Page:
A friend of mine mentioned to me a few weeks ago that there was no way Geithner, for example, could be fired, since there is no way his replacement could be confirmed. Ezra talks about the same thing today:
The Treasury Department is a good case in point. This may be the most turbulent economy since the 1930s, but the agency tasked with navigating it is still waiting for a number of key nominees to be confirmed, including the undersecretary for international affairs and the undersecretary for domestic finance. Meanwhile, the boss himself, Treasury Secretary Timothy Geithner, is under tremendous criticism from Democrats and Republicans alike. Some even want him fired.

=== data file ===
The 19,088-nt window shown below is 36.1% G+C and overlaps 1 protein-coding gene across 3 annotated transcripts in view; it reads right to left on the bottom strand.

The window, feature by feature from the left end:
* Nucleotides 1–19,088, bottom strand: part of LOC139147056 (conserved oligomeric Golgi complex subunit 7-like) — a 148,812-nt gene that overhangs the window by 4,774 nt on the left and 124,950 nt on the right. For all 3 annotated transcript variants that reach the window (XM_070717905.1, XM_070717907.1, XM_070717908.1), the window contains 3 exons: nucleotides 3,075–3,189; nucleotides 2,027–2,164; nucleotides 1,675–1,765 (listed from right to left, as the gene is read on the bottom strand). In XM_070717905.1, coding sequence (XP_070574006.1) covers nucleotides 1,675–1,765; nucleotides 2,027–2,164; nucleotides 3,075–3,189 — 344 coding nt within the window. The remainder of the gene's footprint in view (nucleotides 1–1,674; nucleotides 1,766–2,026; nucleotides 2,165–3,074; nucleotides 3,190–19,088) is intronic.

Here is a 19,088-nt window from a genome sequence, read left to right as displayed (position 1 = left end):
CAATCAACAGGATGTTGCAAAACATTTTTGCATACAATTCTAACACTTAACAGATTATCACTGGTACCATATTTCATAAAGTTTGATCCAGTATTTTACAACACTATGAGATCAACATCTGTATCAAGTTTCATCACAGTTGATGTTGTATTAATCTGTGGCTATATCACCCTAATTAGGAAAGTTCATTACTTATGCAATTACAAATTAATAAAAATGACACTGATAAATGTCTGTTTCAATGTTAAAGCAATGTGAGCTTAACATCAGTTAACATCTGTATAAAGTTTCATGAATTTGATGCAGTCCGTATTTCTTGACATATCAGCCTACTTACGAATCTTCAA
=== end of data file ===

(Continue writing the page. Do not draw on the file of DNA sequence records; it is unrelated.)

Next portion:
But he can’t be fired, and it’s not because he’s doing a bang-up job. It’s because Obama can’t be confident that he could be smoothly replaced. The only thing worse than an unpopular Treasury secretary is no Treasury secretary at all.
The problem gets worse as it goes deeper. It’s not just that Geithner can’t be fired. It’s that he, in turn, can’t fire anybody. Treasury is understaffed, and there’s little reason to believe that the Senate will consider its nominees anytime soon. If Geithner is displeased with the performance of an appointed subordinate, he can’t ponder whether America would be better off with another individual in that office. Instead, he must decide whether America would be better off if that office were empty.
But, hey, Bobo says Republicans are powerless.